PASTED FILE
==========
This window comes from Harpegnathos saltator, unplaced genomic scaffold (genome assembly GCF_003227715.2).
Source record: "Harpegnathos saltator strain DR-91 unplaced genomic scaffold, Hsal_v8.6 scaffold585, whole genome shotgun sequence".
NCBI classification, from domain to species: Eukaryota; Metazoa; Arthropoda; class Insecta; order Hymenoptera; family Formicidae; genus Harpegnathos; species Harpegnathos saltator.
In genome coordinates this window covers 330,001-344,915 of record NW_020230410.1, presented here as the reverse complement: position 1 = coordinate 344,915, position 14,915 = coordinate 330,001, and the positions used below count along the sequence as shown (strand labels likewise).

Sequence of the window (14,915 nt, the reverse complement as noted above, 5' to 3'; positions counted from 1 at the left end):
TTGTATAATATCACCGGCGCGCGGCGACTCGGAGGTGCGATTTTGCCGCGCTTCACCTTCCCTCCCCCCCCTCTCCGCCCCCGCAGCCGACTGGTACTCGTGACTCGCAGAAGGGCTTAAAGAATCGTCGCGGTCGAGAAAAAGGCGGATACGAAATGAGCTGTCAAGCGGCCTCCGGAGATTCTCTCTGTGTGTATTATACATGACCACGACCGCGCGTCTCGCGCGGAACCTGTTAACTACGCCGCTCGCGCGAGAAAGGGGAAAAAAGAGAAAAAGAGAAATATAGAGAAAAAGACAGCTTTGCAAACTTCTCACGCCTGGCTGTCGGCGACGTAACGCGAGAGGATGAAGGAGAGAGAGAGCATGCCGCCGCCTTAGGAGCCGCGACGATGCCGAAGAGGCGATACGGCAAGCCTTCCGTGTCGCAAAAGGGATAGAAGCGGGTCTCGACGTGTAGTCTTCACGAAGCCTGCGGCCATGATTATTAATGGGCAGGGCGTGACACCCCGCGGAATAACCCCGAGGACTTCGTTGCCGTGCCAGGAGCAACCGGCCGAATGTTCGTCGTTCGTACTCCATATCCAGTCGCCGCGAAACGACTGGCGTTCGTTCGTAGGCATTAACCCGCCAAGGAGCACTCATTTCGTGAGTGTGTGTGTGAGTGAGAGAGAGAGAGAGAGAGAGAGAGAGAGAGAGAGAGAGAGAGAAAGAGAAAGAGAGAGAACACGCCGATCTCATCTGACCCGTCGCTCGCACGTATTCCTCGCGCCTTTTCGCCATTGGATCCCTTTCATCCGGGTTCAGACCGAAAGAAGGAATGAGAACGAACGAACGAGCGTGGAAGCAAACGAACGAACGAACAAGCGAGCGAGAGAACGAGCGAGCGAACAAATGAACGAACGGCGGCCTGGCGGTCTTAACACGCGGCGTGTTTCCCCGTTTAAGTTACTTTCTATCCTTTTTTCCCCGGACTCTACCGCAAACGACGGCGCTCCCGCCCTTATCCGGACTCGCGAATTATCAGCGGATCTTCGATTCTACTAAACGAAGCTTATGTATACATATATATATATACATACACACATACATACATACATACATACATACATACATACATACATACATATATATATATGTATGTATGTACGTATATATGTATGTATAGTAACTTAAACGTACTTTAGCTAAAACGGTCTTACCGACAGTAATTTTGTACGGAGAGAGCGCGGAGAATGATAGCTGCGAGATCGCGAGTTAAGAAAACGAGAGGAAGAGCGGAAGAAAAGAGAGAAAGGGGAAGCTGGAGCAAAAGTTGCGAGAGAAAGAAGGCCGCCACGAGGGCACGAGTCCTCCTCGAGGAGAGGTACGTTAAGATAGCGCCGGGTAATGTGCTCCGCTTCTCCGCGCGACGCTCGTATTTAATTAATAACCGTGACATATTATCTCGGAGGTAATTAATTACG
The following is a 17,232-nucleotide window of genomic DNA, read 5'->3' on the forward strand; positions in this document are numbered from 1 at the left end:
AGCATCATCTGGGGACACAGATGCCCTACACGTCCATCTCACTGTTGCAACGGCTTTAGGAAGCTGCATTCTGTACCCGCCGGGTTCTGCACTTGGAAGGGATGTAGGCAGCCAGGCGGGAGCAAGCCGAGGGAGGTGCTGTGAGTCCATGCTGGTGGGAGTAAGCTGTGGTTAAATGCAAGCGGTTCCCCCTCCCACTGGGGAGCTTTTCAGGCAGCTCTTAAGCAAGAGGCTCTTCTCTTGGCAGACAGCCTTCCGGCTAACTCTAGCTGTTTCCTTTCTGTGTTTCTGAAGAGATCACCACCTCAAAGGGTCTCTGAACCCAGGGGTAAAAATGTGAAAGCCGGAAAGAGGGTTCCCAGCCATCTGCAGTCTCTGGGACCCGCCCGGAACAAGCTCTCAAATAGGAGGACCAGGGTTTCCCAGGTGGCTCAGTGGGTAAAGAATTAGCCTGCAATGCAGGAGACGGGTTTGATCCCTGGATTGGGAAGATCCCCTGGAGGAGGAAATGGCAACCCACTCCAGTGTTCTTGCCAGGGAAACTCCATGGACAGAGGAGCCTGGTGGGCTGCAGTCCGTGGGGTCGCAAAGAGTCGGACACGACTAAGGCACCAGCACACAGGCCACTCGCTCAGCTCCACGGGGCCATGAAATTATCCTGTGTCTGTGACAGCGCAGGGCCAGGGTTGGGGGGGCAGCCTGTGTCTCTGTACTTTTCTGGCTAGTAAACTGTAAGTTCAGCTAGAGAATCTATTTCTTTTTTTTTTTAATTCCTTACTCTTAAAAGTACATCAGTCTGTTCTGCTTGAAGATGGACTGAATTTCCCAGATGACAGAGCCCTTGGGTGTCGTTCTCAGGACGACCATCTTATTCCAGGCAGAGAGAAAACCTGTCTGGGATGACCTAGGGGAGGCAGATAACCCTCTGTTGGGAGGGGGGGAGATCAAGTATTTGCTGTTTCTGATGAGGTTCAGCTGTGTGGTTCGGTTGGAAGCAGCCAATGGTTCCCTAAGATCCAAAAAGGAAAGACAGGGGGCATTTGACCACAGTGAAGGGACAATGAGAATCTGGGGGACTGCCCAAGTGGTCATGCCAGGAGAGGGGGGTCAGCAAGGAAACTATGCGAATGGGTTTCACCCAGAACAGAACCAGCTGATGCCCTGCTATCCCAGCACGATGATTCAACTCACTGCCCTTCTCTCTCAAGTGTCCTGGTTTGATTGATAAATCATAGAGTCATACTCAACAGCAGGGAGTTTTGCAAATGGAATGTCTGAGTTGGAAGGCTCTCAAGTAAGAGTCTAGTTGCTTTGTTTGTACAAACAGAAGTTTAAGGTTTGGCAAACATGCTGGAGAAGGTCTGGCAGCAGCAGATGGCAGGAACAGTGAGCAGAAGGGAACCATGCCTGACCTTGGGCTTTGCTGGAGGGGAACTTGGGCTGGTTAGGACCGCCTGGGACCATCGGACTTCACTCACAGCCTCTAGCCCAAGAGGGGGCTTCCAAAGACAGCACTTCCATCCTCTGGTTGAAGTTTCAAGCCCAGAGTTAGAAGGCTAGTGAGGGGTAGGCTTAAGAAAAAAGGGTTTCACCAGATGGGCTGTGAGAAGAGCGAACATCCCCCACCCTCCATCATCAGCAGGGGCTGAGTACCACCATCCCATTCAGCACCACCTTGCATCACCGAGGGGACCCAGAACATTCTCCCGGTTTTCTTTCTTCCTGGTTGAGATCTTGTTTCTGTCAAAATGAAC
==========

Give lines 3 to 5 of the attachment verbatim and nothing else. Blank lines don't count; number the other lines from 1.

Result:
NCBI classification, from domain to species: Eukaryota; Metazoa; Arthropoda; class Insecta; order Hymenoptera; family Formicidae; genus Harpegnathos; species Harpegnathos saltator.
In genome coordinates this window covers 330,001-344,915 of record NW_020230410.1, presented here as the reverse complement: position 1 = coordinate 344,915, position 14,915 = coordinate 330,001, and the positions used below count along the sequence as shown (strand labels likewise).

Sequence of the window (14,915 nt, the reverse complement as noted above, 5' to 3'; positions counted from 1 at the left end):